This is a planned extension of the existing Cybernetica CENIT that will add cognition to the application.
The goals of the extension are to:
Both generic functionality and application specific in the form of a new model interface will be added. The cognitive extension may either extend the current estimator (digital twin) or it may replace it entirely.
Cybernetica CENIT already implements adaption in the form of parameter estimation.
In addition we would like develop and implement methods for real-time and offline analysis of the estimator (digital twin) performance related to process data.
In this way it should be possible to automatically classify types of errors: sensor failure, input error or model error. Ultimately, the goal will be to suggest model improvements based on this analysis.
The performance of the MPC system will eventually degrade over time due to changing plant conditions, i.e. increased plant-model-mismatch. To prevent poor controller performance, the error/performance degradation first must be detected. There are currently no self-diagnosing capabilities in CENIT. An important part of Cognitive CENIT will be the ability to perform self-diagnosis and detect when the controller performance is unsatisfactory. In the case where unacceptable levels of control performance degradation has been found, further action (such as error classification and error correction) is needed.
Estimators are generally unable to distinguish between prediction deviations resulting from the following errors:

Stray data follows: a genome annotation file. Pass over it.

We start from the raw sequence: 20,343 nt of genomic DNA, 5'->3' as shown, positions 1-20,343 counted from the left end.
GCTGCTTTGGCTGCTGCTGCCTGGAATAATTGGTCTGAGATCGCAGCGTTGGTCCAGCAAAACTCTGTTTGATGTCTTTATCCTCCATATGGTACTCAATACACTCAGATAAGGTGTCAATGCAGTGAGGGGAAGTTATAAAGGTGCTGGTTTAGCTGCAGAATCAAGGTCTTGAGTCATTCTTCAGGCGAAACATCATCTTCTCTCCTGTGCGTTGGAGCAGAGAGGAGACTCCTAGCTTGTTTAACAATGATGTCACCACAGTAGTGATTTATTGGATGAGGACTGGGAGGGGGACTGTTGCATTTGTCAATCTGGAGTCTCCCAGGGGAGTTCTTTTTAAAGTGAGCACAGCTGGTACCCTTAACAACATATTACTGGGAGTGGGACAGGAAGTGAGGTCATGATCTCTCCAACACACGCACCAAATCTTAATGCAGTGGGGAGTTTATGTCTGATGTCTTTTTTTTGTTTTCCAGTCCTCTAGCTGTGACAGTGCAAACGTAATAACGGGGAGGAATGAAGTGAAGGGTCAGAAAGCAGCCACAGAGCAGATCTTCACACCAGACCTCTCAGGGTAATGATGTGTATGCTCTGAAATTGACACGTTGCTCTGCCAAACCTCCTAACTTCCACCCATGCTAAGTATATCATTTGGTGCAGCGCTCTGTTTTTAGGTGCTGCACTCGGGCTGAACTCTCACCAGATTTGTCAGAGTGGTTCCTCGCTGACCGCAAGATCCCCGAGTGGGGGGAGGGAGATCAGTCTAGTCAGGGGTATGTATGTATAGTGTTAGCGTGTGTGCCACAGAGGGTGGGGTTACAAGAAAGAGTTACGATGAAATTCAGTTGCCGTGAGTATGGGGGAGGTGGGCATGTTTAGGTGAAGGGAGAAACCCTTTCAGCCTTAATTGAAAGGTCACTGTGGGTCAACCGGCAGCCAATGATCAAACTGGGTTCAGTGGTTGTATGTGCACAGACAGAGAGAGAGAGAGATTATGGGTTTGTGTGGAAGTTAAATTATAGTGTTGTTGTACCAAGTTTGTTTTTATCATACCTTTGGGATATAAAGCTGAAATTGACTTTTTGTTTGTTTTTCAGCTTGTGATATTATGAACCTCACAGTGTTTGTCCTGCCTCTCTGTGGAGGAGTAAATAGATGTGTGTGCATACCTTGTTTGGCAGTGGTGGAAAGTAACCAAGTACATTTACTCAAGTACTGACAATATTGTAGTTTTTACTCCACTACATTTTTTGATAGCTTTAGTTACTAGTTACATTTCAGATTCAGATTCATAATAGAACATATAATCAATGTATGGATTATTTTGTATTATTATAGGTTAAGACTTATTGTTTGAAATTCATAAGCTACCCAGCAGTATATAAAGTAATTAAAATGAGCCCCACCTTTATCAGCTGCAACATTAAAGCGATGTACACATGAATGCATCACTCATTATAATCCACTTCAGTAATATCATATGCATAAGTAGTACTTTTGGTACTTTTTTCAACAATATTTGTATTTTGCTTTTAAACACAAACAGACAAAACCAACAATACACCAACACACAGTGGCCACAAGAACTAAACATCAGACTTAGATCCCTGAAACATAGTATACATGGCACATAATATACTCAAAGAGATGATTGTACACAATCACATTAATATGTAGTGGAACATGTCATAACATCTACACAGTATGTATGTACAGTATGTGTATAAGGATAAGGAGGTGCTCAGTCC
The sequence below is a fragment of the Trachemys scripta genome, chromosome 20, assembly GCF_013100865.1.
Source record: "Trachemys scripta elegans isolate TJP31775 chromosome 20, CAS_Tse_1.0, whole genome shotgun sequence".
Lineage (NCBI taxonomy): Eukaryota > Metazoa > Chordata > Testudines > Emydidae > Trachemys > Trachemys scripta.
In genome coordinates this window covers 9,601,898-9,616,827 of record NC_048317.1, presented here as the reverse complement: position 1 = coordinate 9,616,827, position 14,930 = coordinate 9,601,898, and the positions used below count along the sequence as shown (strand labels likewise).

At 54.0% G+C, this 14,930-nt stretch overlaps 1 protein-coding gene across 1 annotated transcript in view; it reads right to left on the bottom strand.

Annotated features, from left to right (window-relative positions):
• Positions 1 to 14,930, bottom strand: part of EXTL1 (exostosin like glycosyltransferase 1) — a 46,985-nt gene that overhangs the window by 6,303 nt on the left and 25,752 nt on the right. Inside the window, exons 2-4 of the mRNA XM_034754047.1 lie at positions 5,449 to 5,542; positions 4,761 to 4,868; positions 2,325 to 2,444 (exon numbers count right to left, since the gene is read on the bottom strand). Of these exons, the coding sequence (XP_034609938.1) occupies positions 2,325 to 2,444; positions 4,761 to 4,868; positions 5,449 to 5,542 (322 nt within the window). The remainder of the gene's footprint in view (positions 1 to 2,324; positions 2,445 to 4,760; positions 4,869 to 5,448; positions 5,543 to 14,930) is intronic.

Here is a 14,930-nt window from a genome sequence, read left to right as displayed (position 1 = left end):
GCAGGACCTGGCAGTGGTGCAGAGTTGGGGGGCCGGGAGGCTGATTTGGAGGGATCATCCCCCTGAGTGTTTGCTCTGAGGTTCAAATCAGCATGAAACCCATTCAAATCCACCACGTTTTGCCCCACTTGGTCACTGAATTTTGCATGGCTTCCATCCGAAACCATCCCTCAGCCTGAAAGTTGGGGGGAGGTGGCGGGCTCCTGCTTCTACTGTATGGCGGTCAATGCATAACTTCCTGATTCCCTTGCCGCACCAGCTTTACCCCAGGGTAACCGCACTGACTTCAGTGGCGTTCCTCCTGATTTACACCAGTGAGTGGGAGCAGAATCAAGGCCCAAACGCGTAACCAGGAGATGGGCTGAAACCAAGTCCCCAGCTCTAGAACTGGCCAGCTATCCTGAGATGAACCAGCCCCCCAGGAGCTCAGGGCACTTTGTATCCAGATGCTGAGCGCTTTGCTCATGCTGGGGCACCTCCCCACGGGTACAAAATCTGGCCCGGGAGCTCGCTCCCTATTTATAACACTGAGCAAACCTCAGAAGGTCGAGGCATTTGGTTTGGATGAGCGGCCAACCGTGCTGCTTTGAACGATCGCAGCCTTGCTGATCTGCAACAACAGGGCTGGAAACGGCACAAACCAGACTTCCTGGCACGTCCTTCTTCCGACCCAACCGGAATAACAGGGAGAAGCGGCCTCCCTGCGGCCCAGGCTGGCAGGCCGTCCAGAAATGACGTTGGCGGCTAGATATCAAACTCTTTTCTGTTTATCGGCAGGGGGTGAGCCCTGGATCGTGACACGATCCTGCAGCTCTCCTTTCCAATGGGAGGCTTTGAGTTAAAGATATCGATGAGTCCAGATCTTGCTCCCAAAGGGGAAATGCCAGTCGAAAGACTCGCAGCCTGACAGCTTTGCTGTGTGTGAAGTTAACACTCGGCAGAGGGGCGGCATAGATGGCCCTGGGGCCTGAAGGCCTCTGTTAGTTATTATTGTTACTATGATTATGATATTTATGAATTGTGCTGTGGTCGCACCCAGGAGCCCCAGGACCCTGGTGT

Being able to distinguish between these errors is important because the required response is very different:
In the case of input error, the appropriate response is some combination of correcting the faulty input signal and minimizing the faulty signal’s impact on the model-predictive control.
This can include:
In the case of model error, the appropriate response is to try to adapt the model to most accurately reproduce the process data.
An important goal for Cognitive CENIT will be to distinguish between these cases based on an offline training of a classification algorithm.
Situations where the model structure is incomplete or wrong may be identified using an automated analysis of the prediction error distributions. Currently Cybernetica CENIT estimators assume that the model structure is correct, and that the prediction error is normally distributed around a mean value, which the estimator tries to center at zero. In many cases this is not true, and significant deviation from normally distributed error may imply error in the model structure. Identifying this error is non-trivial and may be a well-suited task for an AI extension.
Cybernetica CENIT: TRL 9
Cybernetica Cognitive CENIT: TRL 1-2